• Were there children under the age of fifteen in the car at the time you were arrested for DUI?
  • Had you been convicted of two or more misdemeanor DUIs within the last seven years?

If you answered “No” to all of the questions above, you can only be charged with a misdemeanor DUI. If, on the other hand, you answered “Yes” to any of the questions above, you could be charged with a felony DUI.


What will happen to my license?

It is difficult to say exactly without knowing the number of points on your record. Assuming a clean driving record, most people face a 90 day suspension for DUI. People are prohibited from driving for 30 days. Then you can obtain a to/from work/school permit for the remaining 60 days. Remember to pay your reinstatement fee after the suspension period is up to get your license back.

Most other DUI license suspensions for second offense and aggravated DUI offenses are for a period of one year. Furthermore, restricted interlock permits are available for those who install an interlock after 45 or 90 days, depending on the type of DUI. (Please keep in mind that there is not 100% clarity on how the Arizona MVD will handle complex DUI suspensions and revocations) Feel free to call our firm if you have any questions.

What are Alcohol Treatment Programs (SASS)?

If you are convicted of a misdemeanor DUI, you will probably be required to complete a court ordered substance abuse screening program. At the outset you will be tested and based on your performance you will be assessed a number of hours of alcohol counseling, ranging from 16 to more than 60. Among other things, the testing looks at your drinking history, your attempts to obtain counseling in the past, and other specific factors about your case. Many times, the court will impose a higher jail sentence with the condition that successful completion of SASS (substance abuse classes) will reduce your time of incarceration. You would normally be given many months to finish these classes.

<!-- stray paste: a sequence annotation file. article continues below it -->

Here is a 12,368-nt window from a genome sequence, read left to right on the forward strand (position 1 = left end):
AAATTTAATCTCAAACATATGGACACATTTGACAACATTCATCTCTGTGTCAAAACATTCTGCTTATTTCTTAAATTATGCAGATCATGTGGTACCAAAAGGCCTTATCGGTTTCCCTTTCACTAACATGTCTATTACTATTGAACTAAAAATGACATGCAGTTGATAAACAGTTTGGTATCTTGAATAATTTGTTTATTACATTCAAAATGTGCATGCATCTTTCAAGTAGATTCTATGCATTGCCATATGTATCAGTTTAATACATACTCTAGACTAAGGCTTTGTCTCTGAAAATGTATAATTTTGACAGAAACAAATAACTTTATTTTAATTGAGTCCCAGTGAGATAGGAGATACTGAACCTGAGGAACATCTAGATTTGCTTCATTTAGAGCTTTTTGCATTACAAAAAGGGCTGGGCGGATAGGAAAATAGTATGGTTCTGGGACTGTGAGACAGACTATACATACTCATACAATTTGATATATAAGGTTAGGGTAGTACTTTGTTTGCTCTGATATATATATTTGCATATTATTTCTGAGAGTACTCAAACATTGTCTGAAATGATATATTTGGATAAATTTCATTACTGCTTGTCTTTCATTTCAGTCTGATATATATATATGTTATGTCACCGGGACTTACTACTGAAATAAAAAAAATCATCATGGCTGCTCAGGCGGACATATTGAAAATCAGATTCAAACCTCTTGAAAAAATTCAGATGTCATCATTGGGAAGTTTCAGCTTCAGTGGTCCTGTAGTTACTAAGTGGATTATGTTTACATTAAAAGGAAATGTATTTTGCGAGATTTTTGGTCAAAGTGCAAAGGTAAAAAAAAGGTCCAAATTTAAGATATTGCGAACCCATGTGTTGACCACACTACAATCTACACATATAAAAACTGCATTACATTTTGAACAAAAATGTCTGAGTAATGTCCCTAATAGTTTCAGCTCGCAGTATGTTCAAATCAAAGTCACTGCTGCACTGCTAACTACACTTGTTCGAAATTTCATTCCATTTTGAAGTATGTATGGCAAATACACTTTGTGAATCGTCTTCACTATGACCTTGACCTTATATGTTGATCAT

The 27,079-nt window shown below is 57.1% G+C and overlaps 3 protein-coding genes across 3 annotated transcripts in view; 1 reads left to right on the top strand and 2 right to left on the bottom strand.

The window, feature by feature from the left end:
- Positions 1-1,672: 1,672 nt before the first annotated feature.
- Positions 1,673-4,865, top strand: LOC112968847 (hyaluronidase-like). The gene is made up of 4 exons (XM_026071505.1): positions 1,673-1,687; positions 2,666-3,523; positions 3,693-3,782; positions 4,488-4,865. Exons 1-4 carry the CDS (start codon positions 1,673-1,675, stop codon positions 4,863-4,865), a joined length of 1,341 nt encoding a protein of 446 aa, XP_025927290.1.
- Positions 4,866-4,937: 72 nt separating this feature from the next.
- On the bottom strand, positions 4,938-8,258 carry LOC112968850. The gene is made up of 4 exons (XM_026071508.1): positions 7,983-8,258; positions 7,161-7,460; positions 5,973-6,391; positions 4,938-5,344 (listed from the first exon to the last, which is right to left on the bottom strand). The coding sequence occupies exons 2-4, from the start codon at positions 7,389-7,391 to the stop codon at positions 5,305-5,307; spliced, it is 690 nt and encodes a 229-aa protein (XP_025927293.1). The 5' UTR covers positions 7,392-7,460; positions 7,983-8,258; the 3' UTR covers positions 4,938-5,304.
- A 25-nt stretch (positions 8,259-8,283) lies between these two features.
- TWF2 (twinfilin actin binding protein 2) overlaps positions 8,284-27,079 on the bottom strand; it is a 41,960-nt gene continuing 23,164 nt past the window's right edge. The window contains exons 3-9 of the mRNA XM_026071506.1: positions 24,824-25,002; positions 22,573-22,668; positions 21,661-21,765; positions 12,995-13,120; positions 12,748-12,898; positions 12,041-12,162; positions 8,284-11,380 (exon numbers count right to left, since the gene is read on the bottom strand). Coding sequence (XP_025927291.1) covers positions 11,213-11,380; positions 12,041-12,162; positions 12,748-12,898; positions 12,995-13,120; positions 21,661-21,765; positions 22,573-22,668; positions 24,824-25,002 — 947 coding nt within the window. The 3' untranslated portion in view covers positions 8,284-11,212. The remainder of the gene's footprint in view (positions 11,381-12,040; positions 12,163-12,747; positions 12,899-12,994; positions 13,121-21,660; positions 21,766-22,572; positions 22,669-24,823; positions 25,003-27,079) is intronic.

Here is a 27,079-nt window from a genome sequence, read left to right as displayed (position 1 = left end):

What is the Interlock Device?

The interlock device is now generally required for every DUI conviction. It used to be reserved only for multiple offense convictions or extreme DUI offenses. The short story is that it is an enormous pain because you must pay for it to be installed, have it serviced usually every month, and blow into it regularly so that your vehicle can start or continue to operate.

There is no good way to spin this. In order for you to keep your license you have to PROVE that this device has been installed and activated for the required period of time. It used to be that one year would be enough but now the MVD is requiring longer periods for high alcohol level cases. See the section for DUI offenses to learn the length of time required for each given charge.

 

Call for a free consultation anytime:  602-989-5000